I woke up one morning gasping for air. It felt like someone was holding my head underwater. I tried not to panic but I knew I had to get to the hospital fast.
It’s a good thing Oakville Hospital is only a few minutes from my house. By the time my brother got me there my kidneys had shut down and my lungs were full of fluid. Later, the doctor told me if I had waited just 45 minutes longer there would have been nothing they could have done for me. I would have died. As it was, the incredible staff at Oakville Trafalgar Memorial Hospital saved my life. I will always be grateful for their immediate action in the Emergency Room, their expertise and caring in the Intensive Care Unit.
You’re probably wondering what happened to me. What causes a perfectly healthy 38-year-old man to suddenly get so desperately ill?
At first the doctors in the ER didn’t know. They ran a whole series of tests on me and soon they had a diagnosis. I had Legionnaires’ disease – a very serious lung infection. Complications due to the disease can include respiratory and kidney failure – both of which I had. I was put into a medically-induced coma and transferred to the ICU.While I lay there, fighting for my life, an amazing machine called an oscillator was breathing for me at 140 breaths a minute. I was lucky Oakville Hospital had one.Not every hospital does.
I’ve seen firsthand the lifesaving difference your generosity makes. Your loyal support of the hospital helped give me access to state-of-the-art medical equipment, the leading technology and treatments. That’s what I mean when I say how important donor support was to saving my life. Your generosity makes it possible for the hospital to buy critical equipment like the oscillator.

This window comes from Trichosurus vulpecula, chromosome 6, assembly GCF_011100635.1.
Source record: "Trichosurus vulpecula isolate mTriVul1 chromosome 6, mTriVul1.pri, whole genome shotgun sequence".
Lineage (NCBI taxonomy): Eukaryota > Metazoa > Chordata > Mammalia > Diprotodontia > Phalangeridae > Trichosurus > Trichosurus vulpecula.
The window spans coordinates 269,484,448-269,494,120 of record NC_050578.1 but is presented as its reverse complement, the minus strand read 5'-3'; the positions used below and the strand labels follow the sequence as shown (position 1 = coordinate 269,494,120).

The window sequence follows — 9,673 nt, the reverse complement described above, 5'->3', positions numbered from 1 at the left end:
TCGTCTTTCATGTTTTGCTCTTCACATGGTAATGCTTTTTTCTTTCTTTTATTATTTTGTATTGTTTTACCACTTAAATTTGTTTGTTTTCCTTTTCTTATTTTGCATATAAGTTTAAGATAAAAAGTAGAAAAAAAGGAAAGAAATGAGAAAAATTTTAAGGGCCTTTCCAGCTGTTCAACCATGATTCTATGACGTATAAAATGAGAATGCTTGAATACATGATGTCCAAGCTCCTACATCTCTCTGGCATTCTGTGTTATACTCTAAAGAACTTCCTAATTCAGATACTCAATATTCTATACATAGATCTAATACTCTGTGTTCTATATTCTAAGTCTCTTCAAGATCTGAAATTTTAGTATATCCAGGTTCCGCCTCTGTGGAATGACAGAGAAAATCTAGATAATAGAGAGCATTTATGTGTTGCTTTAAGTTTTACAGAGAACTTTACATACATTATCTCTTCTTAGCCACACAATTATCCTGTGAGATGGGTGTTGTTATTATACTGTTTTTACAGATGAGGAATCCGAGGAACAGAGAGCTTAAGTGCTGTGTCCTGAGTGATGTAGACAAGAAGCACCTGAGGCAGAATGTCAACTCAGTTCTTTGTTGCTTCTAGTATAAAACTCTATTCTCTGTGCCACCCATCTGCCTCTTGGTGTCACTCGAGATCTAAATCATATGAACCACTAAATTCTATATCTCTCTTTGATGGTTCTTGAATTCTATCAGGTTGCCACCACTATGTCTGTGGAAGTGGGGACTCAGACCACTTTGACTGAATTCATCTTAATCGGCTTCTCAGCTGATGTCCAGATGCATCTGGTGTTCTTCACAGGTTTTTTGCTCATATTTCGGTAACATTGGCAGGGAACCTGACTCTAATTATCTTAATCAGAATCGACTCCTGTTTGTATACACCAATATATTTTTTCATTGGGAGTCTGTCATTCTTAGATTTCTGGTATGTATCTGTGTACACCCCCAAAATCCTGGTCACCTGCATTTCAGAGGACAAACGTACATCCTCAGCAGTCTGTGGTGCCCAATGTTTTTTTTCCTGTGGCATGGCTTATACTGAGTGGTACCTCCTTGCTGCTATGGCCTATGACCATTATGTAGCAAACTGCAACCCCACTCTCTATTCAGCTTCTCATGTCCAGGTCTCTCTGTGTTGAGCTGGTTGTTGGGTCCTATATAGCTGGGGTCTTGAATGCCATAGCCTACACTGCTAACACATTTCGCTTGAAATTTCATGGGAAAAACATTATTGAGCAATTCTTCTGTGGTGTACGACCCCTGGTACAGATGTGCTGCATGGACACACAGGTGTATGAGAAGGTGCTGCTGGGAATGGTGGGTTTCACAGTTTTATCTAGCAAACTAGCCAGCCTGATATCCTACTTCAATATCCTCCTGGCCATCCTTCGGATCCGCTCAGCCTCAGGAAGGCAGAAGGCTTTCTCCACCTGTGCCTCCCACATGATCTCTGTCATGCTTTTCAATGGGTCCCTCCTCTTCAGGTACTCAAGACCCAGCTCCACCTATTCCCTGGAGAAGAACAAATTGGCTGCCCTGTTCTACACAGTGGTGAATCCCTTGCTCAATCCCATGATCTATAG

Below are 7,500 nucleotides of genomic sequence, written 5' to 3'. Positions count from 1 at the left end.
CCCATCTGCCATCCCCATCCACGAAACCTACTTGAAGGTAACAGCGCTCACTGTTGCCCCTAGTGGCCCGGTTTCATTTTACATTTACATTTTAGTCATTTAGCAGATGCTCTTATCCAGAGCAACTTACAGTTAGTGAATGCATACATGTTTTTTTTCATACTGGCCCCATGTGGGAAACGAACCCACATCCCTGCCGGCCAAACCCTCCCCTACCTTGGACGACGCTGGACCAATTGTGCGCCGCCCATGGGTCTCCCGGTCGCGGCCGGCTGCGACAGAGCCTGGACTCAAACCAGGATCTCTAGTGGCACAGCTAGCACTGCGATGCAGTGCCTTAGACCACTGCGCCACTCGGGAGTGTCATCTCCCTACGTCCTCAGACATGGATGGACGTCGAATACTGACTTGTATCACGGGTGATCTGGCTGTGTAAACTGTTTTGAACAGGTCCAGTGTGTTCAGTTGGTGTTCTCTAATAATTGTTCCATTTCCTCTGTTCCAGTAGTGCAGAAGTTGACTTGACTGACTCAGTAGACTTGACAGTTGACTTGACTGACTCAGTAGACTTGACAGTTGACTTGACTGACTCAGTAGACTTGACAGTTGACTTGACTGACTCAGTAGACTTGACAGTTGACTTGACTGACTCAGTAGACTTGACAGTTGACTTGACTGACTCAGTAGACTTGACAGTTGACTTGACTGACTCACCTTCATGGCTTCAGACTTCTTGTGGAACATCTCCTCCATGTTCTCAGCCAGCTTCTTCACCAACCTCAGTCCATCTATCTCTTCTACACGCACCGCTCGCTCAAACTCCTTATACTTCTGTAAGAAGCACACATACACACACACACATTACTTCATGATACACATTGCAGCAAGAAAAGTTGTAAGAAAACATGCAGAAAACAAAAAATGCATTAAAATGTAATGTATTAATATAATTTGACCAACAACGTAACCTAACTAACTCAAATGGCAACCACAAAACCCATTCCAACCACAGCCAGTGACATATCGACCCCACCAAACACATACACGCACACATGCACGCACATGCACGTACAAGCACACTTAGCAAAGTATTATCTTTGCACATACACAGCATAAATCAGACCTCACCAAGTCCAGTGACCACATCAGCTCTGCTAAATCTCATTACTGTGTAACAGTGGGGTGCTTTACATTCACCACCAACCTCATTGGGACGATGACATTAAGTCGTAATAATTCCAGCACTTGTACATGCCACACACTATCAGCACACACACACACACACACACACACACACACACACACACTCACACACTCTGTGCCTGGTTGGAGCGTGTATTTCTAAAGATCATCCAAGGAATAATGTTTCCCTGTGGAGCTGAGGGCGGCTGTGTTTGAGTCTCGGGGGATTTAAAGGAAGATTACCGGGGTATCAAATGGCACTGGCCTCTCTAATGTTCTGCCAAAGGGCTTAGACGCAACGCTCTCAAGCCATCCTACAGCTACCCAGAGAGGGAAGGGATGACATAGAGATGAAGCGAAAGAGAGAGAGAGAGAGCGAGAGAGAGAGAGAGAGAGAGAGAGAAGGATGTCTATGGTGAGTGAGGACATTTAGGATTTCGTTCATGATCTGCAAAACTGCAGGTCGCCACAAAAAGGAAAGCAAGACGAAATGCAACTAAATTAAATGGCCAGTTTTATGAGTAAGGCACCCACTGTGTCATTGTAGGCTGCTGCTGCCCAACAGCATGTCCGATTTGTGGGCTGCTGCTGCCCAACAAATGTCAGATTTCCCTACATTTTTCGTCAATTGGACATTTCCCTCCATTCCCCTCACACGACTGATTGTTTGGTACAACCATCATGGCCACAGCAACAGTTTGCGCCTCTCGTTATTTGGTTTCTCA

After 15 days, I opened my eyes to find my mom and dad at my bedside. I can only imagine what the past two weeks had been like for them. You see, there was a time when I wasn’t expected to live. My chances for survival at that point were only about 20 percent.
But the doctors and nurses at Oakville Hospital refused to give up on me. One nurse made it her personal mission to break my fever and she did. They drained the fluid from my lungs, gave me blood transfusions and platelet injections. And they monitored me non-stop. I had at least four x-rays every single day to make sure the disease wasn’t progressing.
Helping your community hospital continue to be the very best it can, providing the staff with the equipment they need to take care of you and your loved ones begins with your generosity and commitment.